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Ways to Divide Parenting Time in Your DivorceDivorced parents share parenting time with each other in most cases because their children benefit from having a strong relationship with both parents after a divorce. For a court to give all of the parenting time to one parent, the other parent would have to be a danger to the children or show complete disinterest in seeing the children. There are many different ways that parents can divide parenting time – from one parent receiving a vast majority of the time to an even split of parenting time. Each division has its own implications for creating a parenting schedule and financial factors, such as child support and taxes.

80-20 and 70-30 Divisions

Illinois law presumes that children benefit the most when one parent has a majority of the parenting time because:

  • The children have a primary residence and neighborhood that they call home.
  • Frequent transportation between parents’ homes is more disruptive.

Giving one parent a majority of the parenting time may be sensible in your situation if one of you is more available to be with the children or more capable in a caretaking role. A 70-30 division of parenting time would work if you want to split your parenting schedule between weekdays and weekends. An 80-20 division would likely have the children spending every other weekend with their nonresidential parent, which may make sense if a parent has a busy work schedule or lives far enough away that seeing the children every week is impractical.

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Four Misconceptions About Divorce Parenting AgreementsEntering a divorce with misconceptions about how the allocation of parental responsibilities will be settled is doing a disservice to yourself. Some misconceptions are myths, while others are based on antiquated ideas about parenting after divorce. All of the misconceptions can potentially hurt you during your divorce negotiations because you have an assumption about how the parental responsibilities will be resolved that makes you resigned to defeat or recklessly overconfident. Here are four myths about parenting agreements during a divorce that are inaccurate:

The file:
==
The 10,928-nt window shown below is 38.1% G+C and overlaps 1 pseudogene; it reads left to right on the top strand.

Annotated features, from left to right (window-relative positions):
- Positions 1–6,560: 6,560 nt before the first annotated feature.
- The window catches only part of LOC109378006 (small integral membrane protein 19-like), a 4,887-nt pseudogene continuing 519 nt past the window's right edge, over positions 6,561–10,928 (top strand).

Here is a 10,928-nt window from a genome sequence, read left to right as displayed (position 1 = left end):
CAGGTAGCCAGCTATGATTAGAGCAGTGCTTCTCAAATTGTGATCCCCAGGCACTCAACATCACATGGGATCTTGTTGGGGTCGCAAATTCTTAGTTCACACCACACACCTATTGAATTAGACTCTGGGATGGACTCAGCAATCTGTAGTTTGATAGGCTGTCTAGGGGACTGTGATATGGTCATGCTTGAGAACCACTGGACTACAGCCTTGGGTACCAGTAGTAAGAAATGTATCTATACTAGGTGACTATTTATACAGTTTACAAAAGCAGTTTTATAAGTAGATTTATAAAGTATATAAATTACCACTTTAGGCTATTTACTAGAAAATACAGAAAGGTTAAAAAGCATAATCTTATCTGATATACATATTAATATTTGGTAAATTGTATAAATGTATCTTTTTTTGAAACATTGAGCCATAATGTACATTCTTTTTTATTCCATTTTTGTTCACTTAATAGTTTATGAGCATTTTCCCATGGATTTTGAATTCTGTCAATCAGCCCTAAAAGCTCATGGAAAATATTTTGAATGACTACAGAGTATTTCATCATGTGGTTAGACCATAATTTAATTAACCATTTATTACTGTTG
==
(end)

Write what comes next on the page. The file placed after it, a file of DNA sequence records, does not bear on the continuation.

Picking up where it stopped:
1. Mothers Are Assumed to Be the Primary Parent: This is probably the biggest parenting misconception in divorce. Mothers are more likely to receive a majority of parenting time but not because of their gender. The primary parent after divorce is the one who is most capable and willing to devote time to his or her parental responsibilities. Mothers traditionally but not exclusively fulfill this role in a marriage. A father who is the greater caregiver of the two parents may be better suited as the primary parent.
  2. A Working Parent Is Unlikely to Be a Primary Parent: When one parent stays at home instead of working, that parent normally takes on the primary parenting duties. After a divorce, the stay-at-home parent is often the most sensible choice as the primary parent. However, the stay-at-home parent will likely have to find his or her own job in order to fulfill child support obligations. The issue then becomes which parent is better capable of balancing his or her work and parental responsibilities.
  3. Teenagers Decide Which Parent They Live With: A court will consider a child’s preference for his or her living situation if the child is mature enough to give thoughtful reasons. However, child preference is one of a list of factors that courts use to determine which parent the children will primarily live with. A court will not adhere to a teenager’s choice if a majority of the evidence shows that it is not in his or her best interest.
  4. False Abuse Allegations Will Help Win Cases: Domestic violence charges and orders of protection will limit a parent’s contact with the children. If the parent is a danger to the children, he or she can be prevented from seeing the children or limited to supervised visits. However, a parent caught making false allegations will likely be the one who is punished. Besides the criminal consequences, the false accuser may lose parental responsibilities because he or she is considered untrustworthy.